Which assignment is better, writing a paper or posting a blog?

In my assigned role as devil's advocate, I'd like to see the reasons why a teacher would want to have students write a blog to illustrate what they have learned on a topic (large or small) vs writing the traditional paper with sources cited, artwork on the cover, and eraser marks as needed. What would be the advantages of assigning a blog be created? What would be the pitfalls? What would be necessary in order for all participants to be able to post a blog equally with their peers (if, for example they don't have a computer at home!)? Then, when you have considered the advantages, the superintendent tells you they won't let you do it unless you can supply research information that these advantages exist and are beneficial to students!

Tags: advantages, blogging, commons, creative, instruction, of, technology, use

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Bob told me he installed an RSS feed on the website, but I didn't know what it would be useful for. I will explore it further.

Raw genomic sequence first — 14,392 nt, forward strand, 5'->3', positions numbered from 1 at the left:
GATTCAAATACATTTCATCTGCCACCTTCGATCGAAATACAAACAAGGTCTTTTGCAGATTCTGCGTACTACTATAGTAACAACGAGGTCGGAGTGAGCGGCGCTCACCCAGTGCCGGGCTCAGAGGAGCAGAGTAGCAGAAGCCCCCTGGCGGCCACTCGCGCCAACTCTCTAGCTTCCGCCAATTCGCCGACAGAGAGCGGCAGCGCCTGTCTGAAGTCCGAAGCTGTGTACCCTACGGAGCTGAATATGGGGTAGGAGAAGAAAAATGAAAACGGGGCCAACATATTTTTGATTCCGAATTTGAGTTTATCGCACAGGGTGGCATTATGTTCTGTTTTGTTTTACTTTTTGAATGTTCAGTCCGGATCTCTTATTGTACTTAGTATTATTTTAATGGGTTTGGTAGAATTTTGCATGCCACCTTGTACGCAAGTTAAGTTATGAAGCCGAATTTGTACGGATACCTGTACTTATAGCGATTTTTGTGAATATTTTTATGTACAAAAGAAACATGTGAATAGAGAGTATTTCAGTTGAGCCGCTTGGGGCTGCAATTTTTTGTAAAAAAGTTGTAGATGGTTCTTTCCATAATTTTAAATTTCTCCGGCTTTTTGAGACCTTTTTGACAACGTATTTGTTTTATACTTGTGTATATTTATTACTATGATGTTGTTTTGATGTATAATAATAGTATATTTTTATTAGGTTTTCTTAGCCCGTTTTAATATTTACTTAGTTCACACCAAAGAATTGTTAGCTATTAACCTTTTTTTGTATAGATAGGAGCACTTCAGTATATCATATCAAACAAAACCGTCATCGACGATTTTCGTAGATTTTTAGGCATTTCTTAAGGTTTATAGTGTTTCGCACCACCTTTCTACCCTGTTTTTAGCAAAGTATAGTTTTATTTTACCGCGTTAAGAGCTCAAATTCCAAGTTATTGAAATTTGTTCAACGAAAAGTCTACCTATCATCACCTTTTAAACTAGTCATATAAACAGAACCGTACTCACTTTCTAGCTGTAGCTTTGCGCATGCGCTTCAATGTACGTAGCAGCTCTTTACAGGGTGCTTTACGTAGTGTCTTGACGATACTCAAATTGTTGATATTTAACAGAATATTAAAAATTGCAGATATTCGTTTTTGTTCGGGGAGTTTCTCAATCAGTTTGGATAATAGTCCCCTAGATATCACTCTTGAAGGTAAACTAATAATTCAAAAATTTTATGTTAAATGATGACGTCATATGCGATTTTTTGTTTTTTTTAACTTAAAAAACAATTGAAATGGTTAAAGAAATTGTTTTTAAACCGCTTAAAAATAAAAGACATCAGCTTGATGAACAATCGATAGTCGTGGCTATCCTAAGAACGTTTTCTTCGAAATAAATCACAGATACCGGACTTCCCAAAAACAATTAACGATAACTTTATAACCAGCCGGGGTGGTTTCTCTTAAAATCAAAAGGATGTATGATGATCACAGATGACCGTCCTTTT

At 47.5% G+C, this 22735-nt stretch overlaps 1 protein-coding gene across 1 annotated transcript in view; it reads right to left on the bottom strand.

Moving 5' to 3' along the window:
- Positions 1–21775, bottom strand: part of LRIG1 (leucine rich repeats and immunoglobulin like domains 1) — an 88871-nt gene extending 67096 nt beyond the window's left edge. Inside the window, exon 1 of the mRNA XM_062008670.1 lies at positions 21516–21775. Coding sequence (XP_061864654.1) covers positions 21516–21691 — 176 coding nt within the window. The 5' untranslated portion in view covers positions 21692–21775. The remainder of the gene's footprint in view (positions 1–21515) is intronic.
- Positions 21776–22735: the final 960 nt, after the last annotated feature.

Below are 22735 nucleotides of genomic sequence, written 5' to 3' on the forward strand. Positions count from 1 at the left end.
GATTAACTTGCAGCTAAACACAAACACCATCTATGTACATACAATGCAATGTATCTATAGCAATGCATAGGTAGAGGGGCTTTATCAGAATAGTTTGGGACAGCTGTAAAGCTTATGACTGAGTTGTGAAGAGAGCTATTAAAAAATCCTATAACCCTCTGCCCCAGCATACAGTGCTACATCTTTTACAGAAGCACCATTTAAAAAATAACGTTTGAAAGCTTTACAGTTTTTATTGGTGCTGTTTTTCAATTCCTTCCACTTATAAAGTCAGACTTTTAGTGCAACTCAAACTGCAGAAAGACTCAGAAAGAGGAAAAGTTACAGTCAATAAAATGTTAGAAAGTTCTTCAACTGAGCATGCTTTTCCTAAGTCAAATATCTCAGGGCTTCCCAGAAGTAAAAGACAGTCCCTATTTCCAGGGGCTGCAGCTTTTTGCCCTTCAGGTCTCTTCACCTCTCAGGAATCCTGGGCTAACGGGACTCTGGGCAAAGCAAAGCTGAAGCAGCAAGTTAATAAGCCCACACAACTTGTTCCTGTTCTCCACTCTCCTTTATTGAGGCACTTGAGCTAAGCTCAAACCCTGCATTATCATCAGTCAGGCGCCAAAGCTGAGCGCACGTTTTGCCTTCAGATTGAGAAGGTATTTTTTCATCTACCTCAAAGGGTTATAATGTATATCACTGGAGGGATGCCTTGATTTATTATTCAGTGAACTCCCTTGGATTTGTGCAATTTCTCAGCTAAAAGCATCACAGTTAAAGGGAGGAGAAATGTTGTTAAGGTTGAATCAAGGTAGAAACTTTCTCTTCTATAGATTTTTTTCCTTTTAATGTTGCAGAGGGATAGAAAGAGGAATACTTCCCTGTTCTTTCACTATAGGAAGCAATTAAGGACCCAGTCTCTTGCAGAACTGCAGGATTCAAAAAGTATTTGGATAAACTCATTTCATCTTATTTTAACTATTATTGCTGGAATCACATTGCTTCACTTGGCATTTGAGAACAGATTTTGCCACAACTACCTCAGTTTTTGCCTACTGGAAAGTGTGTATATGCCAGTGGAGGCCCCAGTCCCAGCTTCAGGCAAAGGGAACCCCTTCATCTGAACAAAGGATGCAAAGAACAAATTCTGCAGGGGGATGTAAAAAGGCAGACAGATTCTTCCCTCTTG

We've passed the deadline to submit a proposal to ISTE. for this year. Perhaps by next year we will be more into the newer stuff and be able to talk about more than the history of the Internet in Education and my website. We are a couple of oldies trying to keep our health and our youthful outlook without disparaging our colleagues as we pioneered along. Bob Zenhausern, my partner on the website, put hundreds of email lists on the St. John's University server for various categories of disabled folks, bringing them up onto the newest along with the abled peers.
Anne, I've been doing webpages for 15 years. The webpages I did initially contained a lot of hotlists and 'Best Sites Ever' and clipart. As I have matured as a teacher and web designer I have gone to a cleaner and 'more sophisticated style'. I love your 'Drupal' front page, very sophisticated, but become mired down as I move through the site. Maybe you could 'clean house' and give your site a facelift, adding the material people are using to your Drupal interface. Over the years I have steered away from designing 'content' (unless it is student work)---students who know how to search can find brilliant resources on the Web on Lewis and Clark, Ancient Civilizations, whatever---it seems to me to be reinventing the wheel. .